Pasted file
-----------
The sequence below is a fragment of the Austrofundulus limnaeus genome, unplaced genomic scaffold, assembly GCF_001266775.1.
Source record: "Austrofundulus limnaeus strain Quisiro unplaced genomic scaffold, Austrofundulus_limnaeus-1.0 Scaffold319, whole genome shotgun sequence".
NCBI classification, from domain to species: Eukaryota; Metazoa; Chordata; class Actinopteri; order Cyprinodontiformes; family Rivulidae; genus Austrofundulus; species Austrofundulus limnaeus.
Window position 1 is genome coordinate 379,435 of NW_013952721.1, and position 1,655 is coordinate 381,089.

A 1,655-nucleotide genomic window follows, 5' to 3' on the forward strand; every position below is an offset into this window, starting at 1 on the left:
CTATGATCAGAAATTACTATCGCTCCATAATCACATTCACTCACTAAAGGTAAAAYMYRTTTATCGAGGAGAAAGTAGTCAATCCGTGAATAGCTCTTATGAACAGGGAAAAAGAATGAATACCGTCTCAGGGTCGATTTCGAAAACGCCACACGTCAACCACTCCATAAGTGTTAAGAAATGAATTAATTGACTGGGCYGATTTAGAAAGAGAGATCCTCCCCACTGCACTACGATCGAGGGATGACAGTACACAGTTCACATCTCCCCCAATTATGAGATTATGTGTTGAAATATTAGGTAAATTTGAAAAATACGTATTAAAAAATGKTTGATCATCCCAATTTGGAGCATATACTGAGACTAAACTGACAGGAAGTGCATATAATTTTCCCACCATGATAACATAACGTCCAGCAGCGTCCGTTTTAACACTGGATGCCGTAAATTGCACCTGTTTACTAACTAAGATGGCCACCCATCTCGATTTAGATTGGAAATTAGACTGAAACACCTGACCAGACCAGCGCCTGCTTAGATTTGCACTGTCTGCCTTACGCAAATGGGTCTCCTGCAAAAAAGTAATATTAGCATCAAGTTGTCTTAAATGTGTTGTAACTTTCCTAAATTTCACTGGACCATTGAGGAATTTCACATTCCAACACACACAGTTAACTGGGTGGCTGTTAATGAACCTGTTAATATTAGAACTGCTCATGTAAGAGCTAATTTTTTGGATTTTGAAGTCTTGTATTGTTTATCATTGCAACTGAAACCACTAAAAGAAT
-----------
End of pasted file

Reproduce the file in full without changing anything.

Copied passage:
The sequence below is a fragment of the Austrofundulus limnaeus genome, unplaced genomic scaffold, assembly GCF_001266775.1.
Source record: "Austrofundulus limnaeus strain Quisiro unplaced genomic scaffold, Austrofundulus_limnaeus-1.0 Scaffold319, whole genome shotgun sequence".
NCBI classification, from domain to species: Eukaryota; Metazoa; Chordata; class Actinopteri; order Cyprinodontiformes; family Rivulidae; genus Austrofundulus; species Austrofundulus limnaeus.
Window position 1 is genome coordinate 379,435 of NW_013952721.1, and position 1,655 is coordinate 381,089.

A 1,655-nucleotide genomic window follows, 5' to 3' on the forward strand; every position below is an offset into this window, starting at 1 on the left:
CTATGATCAGAAATTACTATCGCTCCATAATCACATTCACTCACTAAAGGTAAAAYMYRTTTATCGAGGAGAAAGTAGTCAATCCGTGAATAGCTCTTATGAACAGGGAAAAAGAATGAATACCGTCTCAGGGTCGATTTCGAAAACGCCACACGTCAACCACTCCATAAGTGTTAAGAAATGAATTAATTGACTGGGCYGATTTAGAAAGAGAGATCCTCCCCACTGCACTACGATCGAGGGATGACAGTACACAGTTCACATCTCCCCCAATTATGAGATTATGTGTTGAAATATTAGGTAAATTTGAAAAATACGTATTAAAAAATGKTTGATCATCCCAATTTGGAGCATATACTGAGACTAAACTGACAGGAAGTGCATATAATTTTCCCACCATGATAACATAACGTCCAGCAGCGTCCGTTTTAACACTGGATGCCGTAAATTGCACCTGTTTACTAACTAAGATGGCCACCCATCTCGATTTAGATTGGAAATTAGACTGAAACACCTGACCAGACCAGCGCCTGCTTAGATTTGCACTGTCTGCCTTACGCAAATGGGTCTCCTGCAAAAAAGTAATATTAGCATCAAGTTGTCTTAAATGTGTTGTAACTTTCCTAAATTTCACTGGACCATTGAGGAATTTCACATTCCAACACACACAGTTAACTGGGTGGCTGTTAATGAACCTGTTAATATTAGAACTGCTCATGTAAGAGCTAATTTTTTGGATTTTGAAGTCTTGTATTGTTTATCATTGCAACTGAAACCACTAAAAGAAT